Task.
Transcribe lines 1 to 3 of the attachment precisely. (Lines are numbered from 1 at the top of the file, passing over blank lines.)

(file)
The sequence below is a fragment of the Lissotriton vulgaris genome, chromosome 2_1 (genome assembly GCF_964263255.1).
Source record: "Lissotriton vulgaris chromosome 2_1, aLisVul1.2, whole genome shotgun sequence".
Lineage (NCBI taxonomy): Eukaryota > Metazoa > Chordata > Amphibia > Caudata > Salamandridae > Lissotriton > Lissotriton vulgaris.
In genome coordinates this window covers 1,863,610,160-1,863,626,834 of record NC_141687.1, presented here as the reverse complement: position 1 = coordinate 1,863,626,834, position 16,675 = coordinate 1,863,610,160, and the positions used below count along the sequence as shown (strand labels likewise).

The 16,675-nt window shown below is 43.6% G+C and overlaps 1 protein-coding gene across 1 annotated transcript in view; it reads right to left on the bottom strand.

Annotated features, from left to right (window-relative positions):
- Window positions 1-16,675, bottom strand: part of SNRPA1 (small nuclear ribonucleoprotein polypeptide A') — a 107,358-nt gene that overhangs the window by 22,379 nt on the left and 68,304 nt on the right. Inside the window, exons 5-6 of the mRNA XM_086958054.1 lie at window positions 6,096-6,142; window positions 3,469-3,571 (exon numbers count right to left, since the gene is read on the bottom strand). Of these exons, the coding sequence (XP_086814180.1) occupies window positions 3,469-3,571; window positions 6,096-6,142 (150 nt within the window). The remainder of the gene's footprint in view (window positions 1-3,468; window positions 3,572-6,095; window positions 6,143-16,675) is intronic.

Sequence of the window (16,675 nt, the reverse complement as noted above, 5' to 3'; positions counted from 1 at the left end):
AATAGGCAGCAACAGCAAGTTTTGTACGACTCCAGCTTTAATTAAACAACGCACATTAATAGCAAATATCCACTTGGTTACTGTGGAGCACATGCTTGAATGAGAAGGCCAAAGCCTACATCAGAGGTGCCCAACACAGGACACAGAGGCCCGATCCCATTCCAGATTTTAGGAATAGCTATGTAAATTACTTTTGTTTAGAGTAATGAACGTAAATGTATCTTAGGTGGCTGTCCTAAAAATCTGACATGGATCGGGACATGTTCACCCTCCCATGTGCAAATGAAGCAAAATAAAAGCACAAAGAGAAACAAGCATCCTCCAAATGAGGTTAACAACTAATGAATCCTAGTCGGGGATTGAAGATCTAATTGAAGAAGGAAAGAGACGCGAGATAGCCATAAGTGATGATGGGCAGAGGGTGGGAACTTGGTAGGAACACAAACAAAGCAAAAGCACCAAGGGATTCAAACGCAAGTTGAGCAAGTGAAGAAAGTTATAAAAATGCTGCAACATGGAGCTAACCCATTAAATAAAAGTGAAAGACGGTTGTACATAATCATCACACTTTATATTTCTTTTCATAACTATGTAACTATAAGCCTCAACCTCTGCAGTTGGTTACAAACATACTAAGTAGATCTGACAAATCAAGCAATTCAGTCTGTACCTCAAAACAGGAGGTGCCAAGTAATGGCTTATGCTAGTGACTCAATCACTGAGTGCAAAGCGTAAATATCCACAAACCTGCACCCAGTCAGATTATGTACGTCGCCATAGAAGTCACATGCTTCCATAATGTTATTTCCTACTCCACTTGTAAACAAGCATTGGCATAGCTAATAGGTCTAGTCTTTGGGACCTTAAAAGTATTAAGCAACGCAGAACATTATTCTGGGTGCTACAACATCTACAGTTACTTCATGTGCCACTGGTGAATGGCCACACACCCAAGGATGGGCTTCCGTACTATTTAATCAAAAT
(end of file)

The sequence below is a fragment of the Lissotriton vulgaris genome, chromosome 2_1 (genome assembly GCF_964263255.1).
Source record: "Lissotriton vulgaris chromosome 2_1, aLisVul1.2, whole genome shotgun sequence".
Lineage (NCBI taxonomy): Eukaryota > Metazoa > Chordata > Amphibia > Caudata > Salamandridae > Lissotriton > Lissotriton vulgaris.